The important testimony before the US Senate last week was of monumental importance in placing on the record of such a high public tribunal the evidence of credible experts confirming what has been known by many for so long: autism disorders are caused by the interaction of genetic AND environmental factors. Autism is NOT entirely genetic in origin. Environmental factors, long neglected in research funding, are involved and future autism research MUST reflect that fact. The overwhelming funding imbalance to date in favor of genetic focused autism research MUST be shifted toward exploration of environmental causes of autism disorders. The Autism Research Paradigm Shift must now pick up speed so that we can find causes of, treatments and cures for, autism spectrum disorders.
The near total dedication of funding towards genetic autism research was outed by Teresa Binstock over a decade ago and today genetics has contributed little if anything to understanding or addressing autism challenges. For several years it has been known that environmental factors are in fact involved in curing autism and in 2007 the University of Minnesota proposed an Autism Research Paradigm Shift:
"Autism research is poised for another paradigm shift, from an irreversible condition to a treatable disease. In the revolutionary paradigm, autism is not a rare disorder with a constant rate but frequent condition with a rising incidence. It is a combination of environmental influence and genetic vulnerabilities. It is both preventable and treatable, not by any one method but by a combination of behavioral and biomedical approaches. Autistic kids are not defective, they are sick but otherwise normal kids, and thus, recoverable.
Creating a premier center for effective treatment of autism is not as simple as adding a new wing on a hospital, purchasing the latest medical technology or creating another diagnostic center.
What is needed is a revolutionary clinical effort premised on the paradigm that autism may well be a treatable and preventable disease.
The University of Minnesota proposal may have been ahead of its time and the proposed paradigm shift has probably been set back by the intensive effort to discredit those who question vaccines. Major media sources have dutifully swallowed the reported pharma line that autism is purely genetic, which, if believed , would preclude further blame being placed on vaccines or vaccine ingredients as causes or triggers of autism disorders in some children. It will undoubtedly take time for the NYT, the Chicago Tribune, the Globe and Mail, CNN and CBC to catch up to the autism research and internet communities but it is now clear that the future of autism research must include a much greater focus on environmental causes of autism. And of course, if they continue to dutifully follow pharmaceutical industry press releases these august media may never catch up or catch on to new developments in our understanding of autism disorders.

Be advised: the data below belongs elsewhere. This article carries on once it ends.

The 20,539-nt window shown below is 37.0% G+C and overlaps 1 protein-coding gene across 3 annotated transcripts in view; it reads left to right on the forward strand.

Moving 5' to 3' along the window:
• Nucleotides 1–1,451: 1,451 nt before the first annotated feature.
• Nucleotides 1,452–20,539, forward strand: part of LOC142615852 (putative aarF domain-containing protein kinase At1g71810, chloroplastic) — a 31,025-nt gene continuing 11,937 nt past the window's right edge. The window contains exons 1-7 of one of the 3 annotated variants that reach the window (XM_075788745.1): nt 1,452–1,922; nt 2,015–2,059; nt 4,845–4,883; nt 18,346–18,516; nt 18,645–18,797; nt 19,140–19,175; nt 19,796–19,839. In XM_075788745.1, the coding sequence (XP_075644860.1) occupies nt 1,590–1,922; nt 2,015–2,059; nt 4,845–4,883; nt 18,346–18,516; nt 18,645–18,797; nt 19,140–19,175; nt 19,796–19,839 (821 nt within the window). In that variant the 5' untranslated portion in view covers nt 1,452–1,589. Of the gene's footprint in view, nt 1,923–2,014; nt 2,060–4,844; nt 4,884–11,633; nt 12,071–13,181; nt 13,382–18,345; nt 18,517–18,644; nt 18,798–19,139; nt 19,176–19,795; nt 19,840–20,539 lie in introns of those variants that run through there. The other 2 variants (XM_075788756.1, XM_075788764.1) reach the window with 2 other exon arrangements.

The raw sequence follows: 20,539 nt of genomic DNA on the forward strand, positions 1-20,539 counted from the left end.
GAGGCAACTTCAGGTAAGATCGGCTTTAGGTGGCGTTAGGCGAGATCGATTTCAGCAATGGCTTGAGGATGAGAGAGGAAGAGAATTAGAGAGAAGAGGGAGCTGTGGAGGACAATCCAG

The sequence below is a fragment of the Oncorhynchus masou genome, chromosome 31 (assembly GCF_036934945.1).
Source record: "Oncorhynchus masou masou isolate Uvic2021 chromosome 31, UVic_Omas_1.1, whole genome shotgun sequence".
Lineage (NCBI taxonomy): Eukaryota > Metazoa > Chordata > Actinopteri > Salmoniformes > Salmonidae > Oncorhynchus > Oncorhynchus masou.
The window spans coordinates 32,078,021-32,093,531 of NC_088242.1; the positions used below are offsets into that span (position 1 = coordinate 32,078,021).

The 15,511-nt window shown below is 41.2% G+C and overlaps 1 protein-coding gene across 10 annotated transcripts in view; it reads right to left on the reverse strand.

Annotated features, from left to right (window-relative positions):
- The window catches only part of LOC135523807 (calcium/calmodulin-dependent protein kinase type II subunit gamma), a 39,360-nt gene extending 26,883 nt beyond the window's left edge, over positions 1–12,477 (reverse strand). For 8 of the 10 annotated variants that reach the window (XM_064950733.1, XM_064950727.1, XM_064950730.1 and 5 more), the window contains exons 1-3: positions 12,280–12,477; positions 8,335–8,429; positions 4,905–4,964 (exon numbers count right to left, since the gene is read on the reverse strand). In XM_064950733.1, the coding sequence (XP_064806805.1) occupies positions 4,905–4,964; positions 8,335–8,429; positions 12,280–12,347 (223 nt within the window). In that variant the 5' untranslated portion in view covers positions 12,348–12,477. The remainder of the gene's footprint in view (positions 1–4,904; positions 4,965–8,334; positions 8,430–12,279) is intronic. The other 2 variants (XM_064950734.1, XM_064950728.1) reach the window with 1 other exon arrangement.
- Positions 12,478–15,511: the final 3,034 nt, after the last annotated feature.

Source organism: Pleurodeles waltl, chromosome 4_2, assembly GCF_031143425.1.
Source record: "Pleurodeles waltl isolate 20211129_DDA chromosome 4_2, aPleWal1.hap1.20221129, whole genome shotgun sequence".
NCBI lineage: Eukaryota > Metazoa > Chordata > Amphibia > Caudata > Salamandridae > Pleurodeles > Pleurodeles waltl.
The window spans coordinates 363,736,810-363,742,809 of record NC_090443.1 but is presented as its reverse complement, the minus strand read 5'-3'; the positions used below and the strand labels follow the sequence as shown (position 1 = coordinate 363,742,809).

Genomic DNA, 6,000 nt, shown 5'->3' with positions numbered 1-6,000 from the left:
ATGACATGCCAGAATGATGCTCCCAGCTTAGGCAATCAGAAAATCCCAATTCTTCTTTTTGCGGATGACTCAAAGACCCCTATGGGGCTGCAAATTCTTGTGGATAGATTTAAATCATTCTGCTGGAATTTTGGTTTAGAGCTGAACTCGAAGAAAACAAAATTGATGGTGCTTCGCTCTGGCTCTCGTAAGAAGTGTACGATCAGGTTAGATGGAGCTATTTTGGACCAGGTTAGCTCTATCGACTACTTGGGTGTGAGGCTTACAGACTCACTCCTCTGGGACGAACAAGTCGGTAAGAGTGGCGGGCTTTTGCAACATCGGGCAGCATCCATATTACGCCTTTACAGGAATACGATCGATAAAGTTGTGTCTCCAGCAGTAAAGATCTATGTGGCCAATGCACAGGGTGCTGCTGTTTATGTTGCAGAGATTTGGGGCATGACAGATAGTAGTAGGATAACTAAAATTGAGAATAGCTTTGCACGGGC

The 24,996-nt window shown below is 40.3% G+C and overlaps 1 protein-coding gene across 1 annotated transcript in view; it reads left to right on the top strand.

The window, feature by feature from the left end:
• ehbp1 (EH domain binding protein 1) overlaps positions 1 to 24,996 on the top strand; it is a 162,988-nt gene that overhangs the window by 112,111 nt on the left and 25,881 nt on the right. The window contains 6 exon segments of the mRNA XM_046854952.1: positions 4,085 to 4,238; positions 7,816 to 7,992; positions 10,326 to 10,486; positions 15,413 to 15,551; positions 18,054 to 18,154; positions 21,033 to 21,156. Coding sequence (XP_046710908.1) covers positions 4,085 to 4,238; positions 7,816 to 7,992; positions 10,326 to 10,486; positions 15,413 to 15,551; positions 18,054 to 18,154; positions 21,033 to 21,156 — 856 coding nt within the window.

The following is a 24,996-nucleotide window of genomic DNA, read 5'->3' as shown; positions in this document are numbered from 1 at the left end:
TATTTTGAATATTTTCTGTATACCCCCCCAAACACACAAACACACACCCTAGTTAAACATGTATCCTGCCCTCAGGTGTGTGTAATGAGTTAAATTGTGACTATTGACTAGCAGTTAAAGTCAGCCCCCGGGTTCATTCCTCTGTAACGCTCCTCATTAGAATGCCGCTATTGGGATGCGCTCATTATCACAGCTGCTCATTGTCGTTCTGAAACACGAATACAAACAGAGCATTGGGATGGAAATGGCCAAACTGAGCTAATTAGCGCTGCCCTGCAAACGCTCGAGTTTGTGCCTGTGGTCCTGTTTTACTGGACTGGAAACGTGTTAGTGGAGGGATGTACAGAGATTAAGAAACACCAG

There is at least one hopeful sign though. The offficial Autism Speaks press release commenting on the US Senate hearings adopted a fairly bold tone in calling for more emphasis on environmental factors and autism:
"As this hearing reviews studies funded by the Environmental Protection Agency and the National Institute of Environmental Health Sciences on environmental factors associated with autism, including toxins and other factors that can influence brain development, Dr. Dawson reiterated that it is important to remember that, "Although genetic factors clearly contribute to the causes of autism, we also need to understand environmental factors and their interactions with genetic susceptibility."
The dramatic increase in autism prevalence over the last decade – increasing 600 percent in the last two decades – underscores the need for more research on environmental factors. "Our understanding of typical brain development combined with what we've learned from examining the brains of individuals with autism indicates that it is important to investigate the roles of the prenatal and early postnatal environment," explains Dr. Dawson. "To investigate environmental factors that may be active during this time, researchers are casting a wide net on potential environmental agents that can alter neurodevelopment, including exposure to infection, pesticides, and chemicals."
If Autism Speaks dares speak so boldly perhaps the Autism Research Paradigm Shift envisioned by the University of Minnesota is fully under way and perhaps we can now look forward to understanding the environmental causes of, and finding treatments and cures for, autism disorders.